The Idaho Transportation Department says it's going to re-pave a section of Interstate 84 between Nampa and Caldwell this summer instead of next year. 

Specifically, ITD is looking to refurbish the section between Franklin Boulevard in Nampa and Franklin Road in Caldwell during the warmer months.

daya_devi / Flickr

More than 123,000 people in the country need an organ transplant. And it turns out Idahoans are signing up in big numbers on the donation list.

According to figures released Monday, the Idaho Transportation Department says more Idahoans, 64 percent, sign up to donate their organs, compared to the national average of 51 percent.

In 2016, Idahoans donated 169 organs to those in need. That’s up from 113 in 2015.

Jethro Taylor / Flickr Creative Commons

Idaho transportation officials put together a $450,000 emergency repair project when pavement on Interstate 90 broke apart this winter.

The Spokesman-Review reports Idaho Transportation Department officials say people's lives were at stake when a midwinter thaw caused potholes to open up on I-90 through Coeur d'Alene. The department patched the cracks during two nights in late January.

An extra thick bonding agent was used to help seal the asphalt patches.

Dean Shareski / Flickr

This winter’s snow and cold temperatures have taken a toll on area roads. And it’s not just piles of snow that are causing problems. On many streets there are new potholes to worry about.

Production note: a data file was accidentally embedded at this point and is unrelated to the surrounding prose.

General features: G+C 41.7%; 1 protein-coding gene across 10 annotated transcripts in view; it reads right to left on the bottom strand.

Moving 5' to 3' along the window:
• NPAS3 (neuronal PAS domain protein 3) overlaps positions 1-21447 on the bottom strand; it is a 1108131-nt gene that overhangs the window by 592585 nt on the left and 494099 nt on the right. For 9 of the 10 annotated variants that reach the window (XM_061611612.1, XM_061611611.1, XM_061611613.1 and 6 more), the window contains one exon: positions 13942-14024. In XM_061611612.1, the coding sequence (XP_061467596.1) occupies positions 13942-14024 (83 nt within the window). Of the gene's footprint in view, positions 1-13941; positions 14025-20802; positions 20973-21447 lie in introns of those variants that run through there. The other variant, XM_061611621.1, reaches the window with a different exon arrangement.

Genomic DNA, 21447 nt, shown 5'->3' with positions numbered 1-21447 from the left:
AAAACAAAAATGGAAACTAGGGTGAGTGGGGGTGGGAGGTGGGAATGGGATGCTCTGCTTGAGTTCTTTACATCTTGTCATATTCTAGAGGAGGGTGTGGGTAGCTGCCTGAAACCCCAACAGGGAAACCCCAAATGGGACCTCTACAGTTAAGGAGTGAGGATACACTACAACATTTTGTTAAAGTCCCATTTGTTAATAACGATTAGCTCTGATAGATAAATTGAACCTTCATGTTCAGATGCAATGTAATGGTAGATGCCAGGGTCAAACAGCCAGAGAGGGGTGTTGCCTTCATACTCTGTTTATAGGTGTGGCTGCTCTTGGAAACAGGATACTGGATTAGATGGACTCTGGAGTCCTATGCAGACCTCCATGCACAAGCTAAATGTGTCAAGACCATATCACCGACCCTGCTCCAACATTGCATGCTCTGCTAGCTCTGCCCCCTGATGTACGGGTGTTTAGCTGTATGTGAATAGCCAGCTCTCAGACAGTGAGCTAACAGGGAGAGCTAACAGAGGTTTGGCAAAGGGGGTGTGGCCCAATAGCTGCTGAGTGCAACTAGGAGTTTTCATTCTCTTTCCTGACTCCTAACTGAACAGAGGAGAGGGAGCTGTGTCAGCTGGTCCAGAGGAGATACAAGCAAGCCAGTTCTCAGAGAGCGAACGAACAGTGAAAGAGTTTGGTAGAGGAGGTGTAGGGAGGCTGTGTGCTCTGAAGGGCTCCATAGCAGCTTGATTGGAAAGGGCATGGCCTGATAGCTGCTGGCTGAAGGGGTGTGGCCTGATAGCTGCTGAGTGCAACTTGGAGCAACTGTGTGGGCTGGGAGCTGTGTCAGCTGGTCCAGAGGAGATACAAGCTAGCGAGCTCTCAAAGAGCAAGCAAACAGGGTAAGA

Potholes crop up every winter, but back-to-back storms this season have made these road hazards blossom.

The Idaho Transportation Department says usually there is time after a winter storm for crews to put temporary patches on potholes. But with so many storms so close together, they can't keep up.

J. Stephen Conn / Flickr

If you drive on Idaho Highway 55, get ready for some construction slowdowns in the New Year.

For anyone traveling north from Boise to Banks, Cascade, Donnelly or beyond, Highway 55 is the main route, and an extremely busy one, especially in the summer months. Any construction project on the highway is of interest to travelers, especially one that will take 10 to 12 months and replace an entire bridge.

The Idaho Transportation Department will hold a meeting next week to talk about their project to replace the Idaho 55/Payette River Bridge.

The Idaho Transportation Department says the number of crashes involving teen drivers is on the rise.

The Post Register reports that in every category of crashes tracked by the department, the number involving teens increased between 2014 and 2015.

According to the department, drivers aged 15 to 19 were two-and-a-half times more likely to be involved in a crash.

Fatalities were up 70 percent from 2014, and serious injury crashes rose by 36 percent statewide.

Matt Guilhem / Boise State Public Radio

A vital link between Boise State University and the heart of the capital city reopens today. The Broadway Bridge, which was constructed in just 9 months at a cost of around 20 million dollars, opens to pedestrians, bicyclists, and vehicles at 1 p.m.

Around 200 people gathered on the span of the new bridge to mark the opening just a day before the first home game at BSU.